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550. Third person

Third person. a. The full primary ending is anti in the active, with ante as corresponding middle. The middle secondary ending is anta, to which should correspond an active ant; but of the t only altogether questionable traces are left, in the euphonic treatment of a final n (207); the ending is an. In the imperative, antu and antām take the place of anti and ante. The initial a of all these endings is like that of am in the 1st sing., disappearing after the final a of a tense-stem.

b. Moreover, anti, antu, ante, antām, anta are all liable to be weakened by the loss of their nasal, becoming ati etc. In the active, this weakening takes place only after reduplicated non-a-stems (and after a few roots which are treated as if reduplicated: 639 ff.); in the middle, it occurs after all tense-stems save those ending in a.

c. Further, for the secondary active ending an there is a substitute us (or ur: 169 b; the evidence of the Zend favors the latter form), which is used in the same reduplicating verbs that change anti to ati etc., and which accordingly appears as a weaker correlative of an. The same us is also used universally in the perfect, in the optative (not in the subjunctive), in those forms of the aorist whose stem does not end in a, and in the imperfect of root-stems ending in ā, and a few others (621).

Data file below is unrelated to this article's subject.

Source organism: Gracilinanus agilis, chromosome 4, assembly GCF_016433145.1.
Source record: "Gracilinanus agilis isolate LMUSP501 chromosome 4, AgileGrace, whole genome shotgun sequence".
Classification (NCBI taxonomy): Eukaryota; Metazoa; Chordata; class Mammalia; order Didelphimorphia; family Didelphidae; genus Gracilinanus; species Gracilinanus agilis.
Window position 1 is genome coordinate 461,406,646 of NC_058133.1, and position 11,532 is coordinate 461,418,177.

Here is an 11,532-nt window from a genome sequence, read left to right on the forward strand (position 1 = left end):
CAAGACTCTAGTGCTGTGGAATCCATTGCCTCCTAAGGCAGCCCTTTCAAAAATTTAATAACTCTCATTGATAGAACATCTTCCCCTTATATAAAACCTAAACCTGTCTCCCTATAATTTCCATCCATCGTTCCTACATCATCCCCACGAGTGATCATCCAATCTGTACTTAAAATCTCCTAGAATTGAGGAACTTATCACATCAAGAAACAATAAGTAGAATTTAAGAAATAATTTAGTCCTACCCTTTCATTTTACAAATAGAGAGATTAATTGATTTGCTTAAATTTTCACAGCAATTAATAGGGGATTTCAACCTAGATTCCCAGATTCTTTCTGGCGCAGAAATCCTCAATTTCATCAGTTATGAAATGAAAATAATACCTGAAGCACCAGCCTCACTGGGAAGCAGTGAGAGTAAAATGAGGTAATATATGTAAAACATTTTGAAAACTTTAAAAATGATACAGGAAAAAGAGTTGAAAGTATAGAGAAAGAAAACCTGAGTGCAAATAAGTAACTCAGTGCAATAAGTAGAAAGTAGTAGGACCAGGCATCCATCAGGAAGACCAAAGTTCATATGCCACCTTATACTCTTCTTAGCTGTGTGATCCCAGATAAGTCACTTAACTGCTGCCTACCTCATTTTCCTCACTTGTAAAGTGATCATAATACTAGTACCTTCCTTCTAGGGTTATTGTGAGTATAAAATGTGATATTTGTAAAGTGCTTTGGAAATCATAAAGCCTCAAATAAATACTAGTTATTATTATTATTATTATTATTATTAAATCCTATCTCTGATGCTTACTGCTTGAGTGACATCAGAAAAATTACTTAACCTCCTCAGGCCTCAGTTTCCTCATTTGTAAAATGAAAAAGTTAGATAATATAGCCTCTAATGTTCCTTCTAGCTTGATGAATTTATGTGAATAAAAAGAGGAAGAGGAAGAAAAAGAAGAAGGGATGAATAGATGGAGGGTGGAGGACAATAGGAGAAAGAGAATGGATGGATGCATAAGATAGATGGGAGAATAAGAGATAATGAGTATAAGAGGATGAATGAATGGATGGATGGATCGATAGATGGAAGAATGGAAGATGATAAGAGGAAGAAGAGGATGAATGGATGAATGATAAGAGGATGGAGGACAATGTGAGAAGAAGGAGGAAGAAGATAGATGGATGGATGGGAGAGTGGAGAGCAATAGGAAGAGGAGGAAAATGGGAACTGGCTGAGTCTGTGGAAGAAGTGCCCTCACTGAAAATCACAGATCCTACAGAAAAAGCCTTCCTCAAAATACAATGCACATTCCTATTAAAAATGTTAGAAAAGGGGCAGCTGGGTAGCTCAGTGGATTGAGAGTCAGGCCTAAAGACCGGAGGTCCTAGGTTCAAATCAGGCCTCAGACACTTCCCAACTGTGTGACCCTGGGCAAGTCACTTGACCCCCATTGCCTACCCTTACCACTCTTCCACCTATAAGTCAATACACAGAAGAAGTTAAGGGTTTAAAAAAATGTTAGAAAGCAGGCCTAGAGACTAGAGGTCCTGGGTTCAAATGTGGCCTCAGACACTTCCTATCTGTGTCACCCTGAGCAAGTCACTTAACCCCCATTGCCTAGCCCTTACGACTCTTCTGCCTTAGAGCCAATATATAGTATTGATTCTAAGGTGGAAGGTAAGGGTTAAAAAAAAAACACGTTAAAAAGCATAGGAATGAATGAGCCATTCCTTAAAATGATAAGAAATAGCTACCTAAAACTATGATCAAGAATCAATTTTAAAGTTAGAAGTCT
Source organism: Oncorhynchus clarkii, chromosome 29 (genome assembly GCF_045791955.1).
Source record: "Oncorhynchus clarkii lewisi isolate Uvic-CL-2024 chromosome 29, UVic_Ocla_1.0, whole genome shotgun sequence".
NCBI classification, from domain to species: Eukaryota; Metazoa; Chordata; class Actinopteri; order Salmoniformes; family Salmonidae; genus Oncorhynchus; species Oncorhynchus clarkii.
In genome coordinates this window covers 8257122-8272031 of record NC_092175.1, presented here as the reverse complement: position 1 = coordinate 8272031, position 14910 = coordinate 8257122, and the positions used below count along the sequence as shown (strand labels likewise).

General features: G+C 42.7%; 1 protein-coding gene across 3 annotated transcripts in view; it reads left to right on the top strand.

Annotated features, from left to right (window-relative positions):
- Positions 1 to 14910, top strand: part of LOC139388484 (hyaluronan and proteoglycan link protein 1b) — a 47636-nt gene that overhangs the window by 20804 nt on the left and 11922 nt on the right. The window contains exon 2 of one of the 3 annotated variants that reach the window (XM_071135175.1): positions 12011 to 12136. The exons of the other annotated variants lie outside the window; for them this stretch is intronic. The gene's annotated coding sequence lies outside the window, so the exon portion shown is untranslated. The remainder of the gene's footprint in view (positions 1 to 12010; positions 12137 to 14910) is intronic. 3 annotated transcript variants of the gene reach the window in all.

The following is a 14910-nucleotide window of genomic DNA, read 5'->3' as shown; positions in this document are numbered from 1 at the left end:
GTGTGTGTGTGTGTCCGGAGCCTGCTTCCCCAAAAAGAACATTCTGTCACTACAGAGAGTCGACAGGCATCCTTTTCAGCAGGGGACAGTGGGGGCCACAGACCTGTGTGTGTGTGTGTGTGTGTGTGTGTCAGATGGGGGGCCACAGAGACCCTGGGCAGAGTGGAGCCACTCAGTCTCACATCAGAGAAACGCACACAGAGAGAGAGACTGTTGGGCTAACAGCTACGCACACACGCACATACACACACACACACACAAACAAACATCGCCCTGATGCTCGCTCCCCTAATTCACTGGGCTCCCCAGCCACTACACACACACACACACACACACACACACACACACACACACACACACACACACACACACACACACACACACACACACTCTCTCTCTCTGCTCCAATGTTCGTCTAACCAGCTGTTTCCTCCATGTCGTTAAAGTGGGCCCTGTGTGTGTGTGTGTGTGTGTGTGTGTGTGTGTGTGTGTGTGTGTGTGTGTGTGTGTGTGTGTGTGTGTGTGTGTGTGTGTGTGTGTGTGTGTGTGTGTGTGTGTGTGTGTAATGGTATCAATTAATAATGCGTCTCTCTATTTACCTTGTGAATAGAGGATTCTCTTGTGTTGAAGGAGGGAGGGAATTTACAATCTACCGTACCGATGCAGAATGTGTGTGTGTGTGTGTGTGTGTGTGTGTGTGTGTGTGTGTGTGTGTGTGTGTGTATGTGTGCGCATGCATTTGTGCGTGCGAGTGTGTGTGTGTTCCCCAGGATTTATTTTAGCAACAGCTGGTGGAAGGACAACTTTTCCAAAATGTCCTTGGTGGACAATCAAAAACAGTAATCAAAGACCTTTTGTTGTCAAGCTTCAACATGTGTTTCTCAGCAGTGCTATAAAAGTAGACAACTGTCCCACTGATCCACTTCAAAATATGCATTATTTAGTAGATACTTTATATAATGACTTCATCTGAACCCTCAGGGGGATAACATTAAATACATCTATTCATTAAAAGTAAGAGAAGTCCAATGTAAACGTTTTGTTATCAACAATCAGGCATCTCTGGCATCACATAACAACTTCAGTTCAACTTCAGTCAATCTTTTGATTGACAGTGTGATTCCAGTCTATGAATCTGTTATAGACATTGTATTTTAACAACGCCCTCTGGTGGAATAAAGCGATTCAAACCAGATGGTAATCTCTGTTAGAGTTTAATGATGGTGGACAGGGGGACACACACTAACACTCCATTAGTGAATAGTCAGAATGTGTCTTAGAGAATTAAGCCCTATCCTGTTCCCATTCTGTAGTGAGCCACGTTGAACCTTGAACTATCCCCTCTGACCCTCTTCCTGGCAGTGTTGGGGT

d. The perfect middle has in all periods of the language the peculiar ending re, and the optative has the allied ran, in this person. In the Veda, a variety of other endings containing a r as distinctive consonant are met with: namely, re (and ire) and rate in the present; rata in the optative (both of present and of aorist); rire in the perfect;ranta, ran, and ram in aorists (and in an imperfect or two); rām and ratām in the imperative; ra in the imperfect of duh (MS.). The three rate, ratam, and rata are found even in the later language in one or two verbs (629).